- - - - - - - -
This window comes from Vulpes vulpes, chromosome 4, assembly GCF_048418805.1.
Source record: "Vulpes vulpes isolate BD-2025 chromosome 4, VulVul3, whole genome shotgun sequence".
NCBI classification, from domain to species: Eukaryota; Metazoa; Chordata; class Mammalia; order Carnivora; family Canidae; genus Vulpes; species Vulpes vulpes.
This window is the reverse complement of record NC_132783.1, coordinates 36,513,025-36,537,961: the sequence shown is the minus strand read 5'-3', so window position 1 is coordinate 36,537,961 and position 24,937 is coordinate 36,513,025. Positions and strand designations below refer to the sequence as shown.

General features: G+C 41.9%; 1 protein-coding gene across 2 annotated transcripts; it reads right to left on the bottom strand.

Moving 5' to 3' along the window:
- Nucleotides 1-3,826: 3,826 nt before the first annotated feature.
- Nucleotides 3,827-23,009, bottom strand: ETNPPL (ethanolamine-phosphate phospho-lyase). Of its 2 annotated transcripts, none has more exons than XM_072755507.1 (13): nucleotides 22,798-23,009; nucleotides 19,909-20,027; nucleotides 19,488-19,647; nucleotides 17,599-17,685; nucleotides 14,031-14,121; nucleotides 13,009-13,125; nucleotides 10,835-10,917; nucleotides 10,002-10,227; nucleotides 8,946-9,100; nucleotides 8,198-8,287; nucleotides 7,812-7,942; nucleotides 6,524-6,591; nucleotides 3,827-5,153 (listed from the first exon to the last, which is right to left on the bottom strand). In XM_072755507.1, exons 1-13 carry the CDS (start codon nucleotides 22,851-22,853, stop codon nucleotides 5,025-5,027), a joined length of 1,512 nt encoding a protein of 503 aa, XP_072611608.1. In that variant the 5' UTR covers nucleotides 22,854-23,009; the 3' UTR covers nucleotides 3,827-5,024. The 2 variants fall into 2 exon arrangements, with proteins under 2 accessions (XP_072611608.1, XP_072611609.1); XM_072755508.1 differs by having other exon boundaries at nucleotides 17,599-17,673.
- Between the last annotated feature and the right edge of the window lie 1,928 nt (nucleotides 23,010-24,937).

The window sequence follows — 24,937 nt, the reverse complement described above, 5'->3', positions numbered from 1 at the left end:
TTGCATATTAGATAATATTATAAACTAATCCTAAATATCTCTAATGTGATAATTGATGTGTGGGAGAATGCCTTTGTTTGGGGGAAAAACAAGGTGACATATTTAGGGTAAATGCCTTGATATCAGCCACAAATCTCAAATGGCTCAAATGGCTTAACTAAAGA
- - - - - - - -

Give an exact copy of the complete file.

This window comes from Vulpes vulpes, chromosome 4, assembly GCF_048418805.1.
Source record: "Vulpes vulpes isolate BD-2025 chromosome 4, VulVul3, whole genome shotgun sequence".
NCBI classification, from domain to species: Eukaryota; Metazoa; Chordata; class Mammalia; order Carnivora; family Canidae; genus Vulpes; species Vulpes vulpes.
This window is the reverse complement of record NC_132783.1, coordinates 36,513,025-36,537,961: the sequence shown is the minus strand read 5'-3', so window position 1 is coordinate 36,537,961 and position 24,937 is coordinate 36,513,025. Positions and strand designations below refer to the sequence as shown.

General features: G+C 41.9%; 1 protein-coding gene across 2 annotated transcripts; it reads right to left on the bottom strand.

Moving 5' to 3' along the window:
- Nucleotides 1-3,826: 3,826 nt before the first annotated feature.
- Nucleotides 3,827-23,009, bottom strand: ETNPPL (ethanolamine-phosphate phospho-lyase). Of its 2 annotated transcripts, none has more exons than XM_072755507.1 (13): nucleotides 22,798-23,009; nucleotides 19,909-20,027; nucleotides 19,488-19,647; nucleotides 17,599-17,685; nucleotides 14,031-14,121; nucleotides 13,009-13,125; nucleotides 10,835-10,917; nucleotides 10,002-10,227; nucleotides 8,946-9,100; nucleotides 8,198-8,287; nucleotides 7,812-7,942; nucleotides 6,524-6,591; nucleotides 3,827-5,153 (listed from the first exon to the last, which is right to left on the bottom strand). In XM_072755507.1, exons 1-13 carry the CDS (start codon nucleotides 22,851-22,853, stop codon nucleotides 5,025-5,027), a joined length of 1,512 nt encoding a protein of 503 aa, XP_072611608.1. In that variant the 5' UTR covers nucleotides 22,854-23,009; the 3' UTR covers nucleotides 3,827-5,024. The 2 variants fall into 2 exon arrangements, with proteins under 2 accessions (XP_072611608.1, XP_072611609.1); XM_072755508.1 differs by having other exon boundaries at nucleotides 17,599-17,673.
- Between the last annotated feature and the right edge of the window lie 1,928 nt (nucleotides 23,010-24,937).

The window sequence follows — 24,937 nt, the reverse complement described above, 5'->3', positions numbered from 1 at the left end:
TTGCATATTAGATAATATTATAAACTAATCCTAAATATCTCTAATGTGATAATTGATGTGTGGGAGAATGCCTTTGTTTGGGGGAAAAACAAGGTGACATATTTAGGGTAAATGCCTTGATATCAGCCACAAATCTCAAATGGCTCAAATGGCTTAACTAAAGA